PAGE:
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From the Castle of Celano to Villa della Regina in Turin, seven alternative itineraries for Italy’s hidden beauties

by Lorenzo Zanini

In Italy, art is everywhere. Rome, Naples, Palermo, Florence, Venice and Milan are “can’t miss” destinations for visitors wishing to experience the country's beauty. However, there are other places just as beautiful but not so widely known:

The Castle of Celano (L'Aquila)
The Piccolomini Castle in Celano (L'Aquila) is a manor built between the 13th and 14th centuries. It was expanded in 1450 and was acquired by Antonio Todeschini Piccolomini, nephew of Pope Pius II, who was named Count of Celano by Ferdinando I of Naples. It is possible to walk along the perimeter of the outside walls and discover the military technologies that were used in the late Middle Ages. Today, the Castle of Celano also houses an interesting Museum of Sacred Art of the Marsica area.

Cagliari: the archaeological museum
Visitors at the National Archaeological Museum of Cagliari have a chance to get to know the history and culture of Sardinia, from the pre-Nuragic Age (around 6000 BC) to the Byzantine period (8th century A.D.). The castle houses the ancient museum collections.

The Ducal Palace in Gubbio and its collections
The Ducal Palace, also known as Corte Nuova (”New Court”), was built in 1470 by the Duke of Urbino Federico da Montefeltro on existing medieval buildings. Gubbio was part of the Duchy of Urbino (1443-1631) and the palace erected by the Duke Federico (born in Gubbio like his son Guidobaldo) was a summer residence. Guidobaldo and his wife Elisabetta Gonzaga often stayed there and had a guest house built. The last ruler of Urbino, Francesco Maria II Della Rovere, also set up a rooftop garden.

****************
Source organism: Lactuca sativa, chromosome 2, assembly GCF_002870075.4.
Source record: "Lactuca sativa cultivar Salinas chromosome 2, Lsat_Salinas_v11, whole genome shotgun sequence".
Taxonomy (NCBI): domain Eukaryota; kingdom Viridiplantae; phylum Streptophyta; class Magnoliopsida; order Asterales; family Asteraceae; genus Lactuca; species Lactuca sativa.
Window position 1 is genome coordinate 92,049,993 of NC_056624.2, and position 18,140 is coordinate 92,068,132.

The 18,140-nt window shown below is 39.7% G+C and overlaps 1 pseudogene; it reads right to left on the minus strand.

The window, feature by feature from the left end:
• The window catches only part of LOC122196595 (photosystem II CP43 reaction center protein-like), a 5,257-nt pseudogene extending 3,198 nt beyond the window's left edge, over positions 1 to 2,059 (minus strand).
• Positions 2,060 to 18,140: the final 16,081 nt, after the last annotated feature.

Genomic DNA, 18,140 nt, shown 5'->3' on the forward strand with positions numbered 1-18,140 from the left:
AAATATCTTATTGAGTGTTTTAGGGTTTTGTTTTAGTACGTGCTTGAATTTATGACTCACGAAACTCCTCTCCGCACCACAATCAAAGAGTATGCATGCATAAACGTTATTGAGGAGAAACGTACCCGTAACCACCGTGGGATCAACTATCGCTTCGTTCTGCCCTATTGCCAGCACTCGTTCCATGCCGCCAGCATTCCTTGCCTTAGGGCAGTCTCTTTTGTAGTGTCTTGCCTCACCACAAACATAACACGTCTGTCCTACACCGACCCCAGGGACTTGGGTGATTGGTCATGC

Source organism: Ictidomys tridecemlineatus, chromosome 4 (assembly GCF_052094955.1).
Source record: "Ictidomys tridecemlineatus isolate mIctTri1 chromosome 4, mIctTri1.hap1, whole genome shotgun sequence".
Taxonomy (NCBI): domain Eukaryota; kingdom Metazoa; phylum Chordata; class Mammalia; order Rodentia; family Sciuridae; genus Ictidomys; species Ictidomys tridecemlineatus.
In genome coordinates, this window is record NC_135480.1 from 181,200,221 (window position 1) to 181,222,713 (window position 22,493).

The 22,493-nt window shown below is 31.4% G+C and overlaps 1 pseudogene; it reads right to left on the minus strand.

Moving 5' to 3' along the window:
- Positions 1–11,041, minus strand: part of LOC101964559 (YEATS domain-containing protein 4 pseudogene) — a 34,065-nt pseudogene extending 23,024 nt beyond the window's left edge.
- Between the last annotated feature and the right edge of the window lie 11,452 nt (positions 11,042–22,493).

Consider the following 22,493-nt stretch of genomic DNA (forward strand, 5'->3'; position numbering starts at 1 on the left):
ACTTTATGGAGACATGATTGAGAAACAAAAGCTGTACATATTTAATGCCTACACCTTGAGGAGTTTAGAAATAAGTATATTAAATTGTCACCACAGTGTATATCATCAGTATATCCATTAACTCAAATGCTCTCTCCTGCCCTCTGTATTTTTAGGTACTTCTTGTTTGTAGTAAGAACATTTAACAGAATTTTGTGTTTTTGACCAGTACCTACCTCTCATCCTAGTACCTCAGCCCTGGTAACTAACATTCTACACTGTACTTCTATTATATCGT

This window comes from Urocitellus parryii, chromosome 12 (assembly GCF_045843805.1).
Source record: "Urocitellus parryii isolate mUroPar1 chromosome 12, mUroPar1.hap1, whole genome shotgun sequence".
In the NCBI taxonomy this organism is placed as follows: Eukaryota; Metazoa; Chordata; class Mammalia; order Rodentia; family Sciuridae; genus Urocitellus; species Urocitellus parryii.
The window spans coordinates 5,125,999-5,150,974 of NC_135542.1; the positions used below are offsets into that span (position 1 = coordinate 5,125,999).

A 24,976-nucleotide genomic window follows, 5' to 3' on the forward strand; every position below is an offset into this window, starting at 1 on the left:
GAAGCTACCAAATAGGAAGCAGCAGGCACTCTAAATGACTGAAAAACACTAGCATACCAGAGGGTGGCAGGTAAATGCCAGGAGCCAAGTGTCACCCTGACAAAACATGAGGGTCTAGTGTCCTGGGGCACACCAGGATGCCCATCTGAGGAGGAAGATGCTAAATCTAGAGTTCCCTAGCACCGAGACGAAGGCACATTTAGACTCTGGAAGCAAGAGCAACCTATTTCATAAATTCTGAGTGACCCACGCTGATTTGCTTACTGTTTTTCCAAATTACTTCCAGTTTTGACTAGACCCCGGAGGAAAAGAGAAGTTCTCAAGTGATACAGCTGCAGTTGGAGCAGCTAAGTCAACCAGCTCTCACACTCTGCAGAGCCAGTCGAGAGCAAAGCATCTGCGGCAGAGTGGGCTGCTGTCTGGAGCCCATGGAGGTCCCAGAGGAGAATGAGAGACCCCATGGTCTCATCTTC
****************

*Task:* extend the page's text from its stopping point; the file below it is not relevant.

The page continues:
The Towers of the Ducal Palace in Urbino
The Ducal Palace in Urbino, located to the side of the cathedral, is one of the most interesting architectural and artistic examples of Italian Renaissance and houses the National Gallery of the Marche region.
It was built for Federico da Montefeltro by various architects (Luciano Laurana and Francesco di Giorgio Martini, etc.) and is characterized by slender Torricini (i.e. towers) overlooking the cliff towards Porta Valbona.

The Abbey of San Fruttuoso
The Abbey of San Fruttuoso, nestled in the coast of the Portofino Mountain in Liguria, was donated to FAI (the Italian National Trust) in 1983 by Frank and Orietta Pogson Doria Pamphilj.The building dates back to the 8th century, when Prospero, bishop of Tarragona, on the run from Spain, that had been invaded by the Arabs, sought refuge in the bay and built a church where the relics of martyr Fruttuoso could be placed.

Most of the Abbey dates back to the 10th-11th century, while the dome - which was built in the 10h century - was later incorporated into the octagonal tower.

From Racconigi to Villa della Regina
An exhibition running at the Racconigi Castle, near Cuneo and entitled “Traditions of the Rising Sun at the Racconigi Castle” (celebrating 150 years of relations between Italy and Japan) displays in its halls - still furnished with 18th century Chinoiserie pieces - objects that bear witness to the spread of Japanese culture in Italy.
Turin's Villa della Regina, finally, offers guided tours of its historic vineyard, twinned with that of Vienna's Schönbrunn Castle.